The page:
At the window, those unborn, those undone
Assemble with the frail paleness of moths,
An envious phosphorescence in their wings.
From “Ouija,” by American poet Sylvia Plath
Many of the chapters in Mitch Horowitz’s new “Occult America” are strange tales—but the main point of his book is that even the oddest of ideas often made a way into American homes. Some ideas evolved into beloved aspects of our culture—like comfortable furniture in America’s spiritual living room.
Among the best examples of this in Mitch’s book is the Ouija board (pronounced either wee-gee or wee-jah). The mystic spelling board, which is marketed now as a children’s game, is no longer the best seller it once was. But, Ouija still shows up frequently in pop culture. A Ouija board figured prominently in one disturbing episode of “The Sopranos,” for instance.
Accompanying today’s final part of our story, we have (above) a few lines from a poem written by the ill-fated poet Sylvia Plath, most famous for her book “The Bell Jar.” She and her husband, the poet Ted Hughes, bought a Ouija board in 1956 and they each wrote a haunting poem using the title, “Ouija.” Plath’s is the creepiest of the two poems as she summons images of the spirits called toward the mystical board.
We’ve also got a portion of a U.S. Patent sketch of the board (below), courtesy of the folks at the William Fuld web site. And, you’ll see a famous Norman Rockwell illustration of the board in the 1920s, when Ouija seemed like a pleasant diversion. By the time Parker Brothers took over production, the game was regarded as a harmless excuse for girls and boys to spend an evening together. Today, the Hasbro company has all but expunged the Ouija board’s history in its marketing of the device.
However, in “Occult America,” you’ll learn the real story behind this artifact of Americans’ long fascination with contacting men and women beyond the grave. (Click here to read Part 1 or Part 2 of this series.)
HIGHLIGHTS (Part 3) OF OUR CONVERSATION
WITH MITCH HOROWITZ
DAVID: Religious experiments were a big part of American history—and they’re still unfolding across the American landscape today. One estimate places the number of small, experimental religious groups in the thousands. As a religion news writer for many years, I kept encountering these groups that would surface periodically in a public way, so I believe that estimate. In fact, I’ve heard the number of these small, independent spiritual communities might approach 10,000.
No one knows, of course. But what do you think?
MITCH: It’s not difficult to envision 10,000 new or independent or alternative spiritual groups in the country right now. And, one thing I’m seeing in many groups is an explosion of spirit channeling—people who claim to be in contact with spirits of others.
DAVID: It’s really a “return” to spirit channeling, isn’t it? This goes way back in American history.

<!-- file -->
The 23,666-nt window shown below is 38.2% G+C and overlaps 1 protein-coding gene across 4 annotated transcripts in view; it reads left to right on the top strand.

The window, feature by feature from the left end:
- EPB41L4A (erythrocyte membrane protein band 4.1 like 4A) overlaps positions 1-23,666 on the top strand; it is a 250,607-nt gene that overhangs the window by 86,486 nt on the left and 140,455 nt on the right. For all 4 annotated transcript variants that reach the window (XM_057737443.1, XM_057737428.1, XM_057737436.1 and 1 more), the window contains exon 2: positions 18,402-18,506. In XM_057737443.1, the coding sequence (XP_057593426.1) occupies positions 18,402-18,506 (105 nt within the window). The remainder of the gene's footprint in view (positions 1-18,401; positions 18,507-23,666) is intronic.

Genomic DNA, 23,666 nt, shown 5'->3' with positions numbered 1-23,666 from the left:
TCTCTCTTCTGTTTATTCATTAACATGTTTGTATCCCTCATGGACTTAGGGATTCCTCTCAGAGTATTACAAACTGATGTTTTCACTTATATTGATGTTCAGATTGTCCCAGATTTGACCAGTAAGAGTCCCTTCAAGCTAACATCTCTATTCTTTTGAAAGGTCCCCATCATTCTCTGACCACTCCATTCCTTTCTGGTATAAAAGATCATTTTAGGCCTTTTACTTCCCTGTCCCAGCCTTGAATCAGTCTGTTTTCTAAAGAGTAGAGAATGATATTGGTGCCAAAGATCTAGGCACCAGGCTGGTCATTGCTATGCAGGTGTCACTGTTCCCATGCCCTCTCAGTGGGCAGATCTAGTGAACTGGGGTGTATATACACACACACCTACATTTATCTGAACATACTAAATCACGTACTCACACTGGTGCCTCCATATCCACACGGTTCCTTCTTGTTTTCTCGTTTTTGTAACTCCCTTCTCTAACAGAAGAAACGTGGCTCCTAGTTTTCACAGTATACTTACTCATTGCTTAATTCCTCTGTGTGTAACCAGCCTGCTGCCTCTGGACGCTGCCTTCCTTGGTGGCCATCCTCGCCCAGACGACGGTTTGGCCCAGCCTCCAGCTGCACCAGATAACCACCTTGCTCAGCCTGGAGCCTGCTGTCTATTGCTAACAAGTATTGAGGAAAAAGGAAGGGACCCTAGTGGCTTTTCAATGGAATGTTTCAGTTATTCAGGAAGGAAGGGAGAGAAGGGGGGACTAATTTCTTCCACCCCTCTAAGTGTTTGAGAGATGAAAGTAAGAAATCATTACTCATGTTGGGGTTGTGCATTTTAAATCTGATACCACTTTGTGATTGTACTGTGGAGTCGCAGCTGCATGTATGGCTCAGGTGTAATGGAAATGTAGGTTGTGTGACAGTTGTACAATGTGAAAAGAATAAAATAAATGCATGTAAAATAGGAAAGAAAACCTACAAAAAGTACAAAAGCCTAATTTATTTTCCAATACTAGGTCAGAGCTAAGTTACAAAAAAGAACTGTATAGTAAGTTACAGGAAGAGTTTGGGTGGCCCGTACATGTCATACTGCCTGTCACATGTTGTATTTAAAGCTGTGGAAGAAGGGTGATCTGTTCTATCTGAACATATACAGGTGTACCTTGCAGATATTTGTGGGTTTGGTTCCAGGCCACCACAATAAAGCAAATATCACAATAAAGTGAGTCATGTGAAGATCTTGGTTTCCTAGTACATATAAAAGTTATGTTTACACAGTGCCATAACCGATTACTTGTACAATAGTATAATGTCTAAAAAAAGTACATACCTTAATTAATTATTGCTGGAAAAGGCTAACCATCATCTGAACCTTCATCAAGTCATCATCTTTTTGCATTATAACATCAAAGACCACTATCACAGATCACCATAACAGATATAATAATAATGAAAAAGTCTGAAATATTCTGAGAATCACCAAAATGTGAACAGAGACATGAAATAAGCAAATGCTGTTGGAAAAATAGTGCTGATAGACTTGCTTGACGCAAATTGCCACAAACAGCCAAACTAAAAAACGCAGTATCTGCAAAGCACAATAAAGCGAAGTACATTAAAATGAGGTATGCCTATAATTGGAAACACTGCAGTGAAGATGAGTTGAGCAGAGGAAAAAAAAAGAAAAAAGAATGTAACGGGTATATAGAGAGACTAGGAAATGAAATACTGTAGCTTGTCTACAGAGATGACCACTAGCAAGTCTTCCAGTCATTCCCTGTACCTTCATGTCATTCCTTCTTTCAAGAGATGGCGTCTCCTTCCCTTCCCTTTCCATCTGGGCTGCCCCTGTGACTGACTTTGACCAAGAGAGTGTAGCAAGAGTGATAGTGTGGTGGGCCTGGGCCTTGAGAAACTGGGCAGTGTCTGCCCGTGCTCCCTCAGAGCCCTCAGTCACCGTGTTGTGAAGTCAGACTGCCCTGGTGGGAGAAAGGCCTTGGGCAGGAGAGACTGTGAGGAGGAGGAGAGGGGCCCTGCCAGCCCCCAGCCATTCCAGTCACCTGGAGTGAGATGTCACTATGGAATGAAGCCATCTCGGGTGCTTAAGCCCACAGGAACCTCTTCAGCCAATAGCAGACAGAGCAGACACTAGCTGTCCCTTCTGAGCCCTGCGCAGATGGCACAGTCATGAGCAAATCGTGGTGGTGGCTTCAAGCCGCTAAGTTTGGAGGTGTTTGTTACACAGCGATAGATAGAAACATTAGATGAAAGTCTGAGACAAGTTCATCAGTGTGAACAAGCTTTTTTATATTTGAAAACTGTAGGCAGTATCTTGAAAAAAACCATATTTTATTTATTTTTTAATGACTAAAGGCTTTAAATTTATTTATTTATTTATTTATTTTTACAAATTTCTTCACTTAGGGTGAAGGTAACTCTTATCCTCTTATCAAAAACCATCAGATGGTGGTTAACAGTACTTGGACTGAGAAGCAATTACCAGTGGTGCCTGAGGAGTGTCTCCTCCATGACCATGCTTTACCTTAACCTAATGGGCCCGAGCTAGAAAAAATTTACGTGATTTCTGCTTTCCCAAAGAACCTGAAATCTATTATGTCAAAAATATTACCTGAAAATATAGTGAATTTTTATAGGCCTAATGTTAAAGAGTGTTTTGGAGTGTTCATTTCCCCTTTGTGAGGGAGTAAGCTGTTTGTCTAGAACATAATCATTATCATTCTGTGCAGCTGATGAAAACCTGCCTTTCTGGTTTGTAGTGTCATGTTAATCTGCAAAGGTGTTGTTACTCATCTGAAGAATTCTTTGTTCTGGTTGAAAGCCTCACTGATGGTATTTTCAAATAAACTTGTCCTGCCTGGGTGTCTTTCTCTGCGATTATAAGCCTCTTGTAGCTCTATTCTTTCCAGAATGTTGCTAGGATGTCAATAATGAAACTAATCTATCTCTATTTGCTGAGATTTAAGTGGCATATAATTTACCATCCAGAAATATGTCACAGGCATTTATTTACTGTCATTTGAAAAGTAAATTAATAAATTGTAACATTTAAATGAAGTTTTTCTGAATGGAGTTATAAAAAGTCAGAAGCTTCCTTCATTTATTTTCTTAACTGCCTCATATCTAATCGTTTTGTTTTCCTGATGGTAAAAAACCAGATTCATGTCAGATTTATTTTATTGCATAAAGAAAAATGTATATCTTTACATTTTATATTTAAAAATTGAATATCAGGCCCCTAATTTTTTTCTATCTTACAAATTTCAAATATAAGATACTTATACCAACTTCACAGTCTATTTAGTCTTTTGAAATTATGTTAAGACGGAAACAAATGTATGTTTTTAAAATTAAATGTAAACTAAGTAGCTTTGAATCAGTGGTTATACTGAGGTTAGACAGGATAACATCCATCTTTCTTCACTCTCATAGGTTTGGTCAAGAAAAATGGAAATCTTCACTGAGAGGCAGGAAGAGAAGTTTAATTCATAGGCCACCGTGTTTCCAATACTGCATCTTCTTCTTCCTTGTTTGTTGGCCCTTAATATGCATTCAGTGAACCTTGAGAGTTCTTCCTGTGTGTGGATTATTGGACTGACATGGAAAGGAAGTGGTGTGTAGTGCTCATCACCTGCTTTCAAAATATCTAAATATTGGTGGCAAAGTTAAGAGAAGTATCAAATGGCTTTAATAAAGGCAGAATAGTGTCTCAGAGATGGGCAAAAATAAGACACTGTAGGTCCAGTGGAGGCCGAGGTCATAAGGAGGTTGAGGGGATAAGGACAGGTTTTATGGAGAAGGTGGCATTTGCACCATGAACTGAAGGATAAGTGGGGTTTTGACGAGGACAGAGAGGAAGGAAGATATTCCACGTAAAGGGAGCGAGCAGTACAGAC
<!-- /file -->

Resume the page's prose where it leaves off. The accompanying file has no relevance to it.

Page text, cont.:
MITCH: It does. The idea is that people are able to tap into some unseen entity or intelligence. They might call this getting in touch with an angel or a spirit guide or someone who has died—or some other conglomeration of figures from another dimension.
Generally, the idea is that these spirits want to help humanity or teach humanity. Of course, “channeling” is a later term for what people used to call mediums at séances.
DAVID: Another very popular term was spiritualist, going all the way back to the 1840s. For a time, this idea was everywhere. The Shakers, which were a Christian offshoot originally, had a period in their history when spirit visitations became very popular in Shaker communities.
MITCH: Spiritualists were people who believed in talking to the dead. They believed you could use séances, automatic writing and all kinds of different methods including the talking board to communicate with the spirits of the dead. The movement began roughly in 1848 and it became a huge movement in America. In the 1850s, probably one out of every 10 Americans to some degree or another engaged in spiritualist practices.
DAVID: Now, that might seem like an antique notion from the distant past, but one important artifact of that movement—the Ouija board—still sits on shelves in lots of American homes.
MITCH: The Ouija board was a homemade sensation among American spiritualists. They called it “the talking board.”
The first reference I’ve found to the talking board is an 1886 newspaper article in the New York Daily Tribune describing the board as a big sensation among spiritualists in Ohio. A man says that it’s very easy to make. It’s an alphabet board and you can make all the parts with a pocketknife to carve it—or you can lay down the letters in ink. There’s even an image with this 1886 article that is the spitting image of the Ouija board we know today.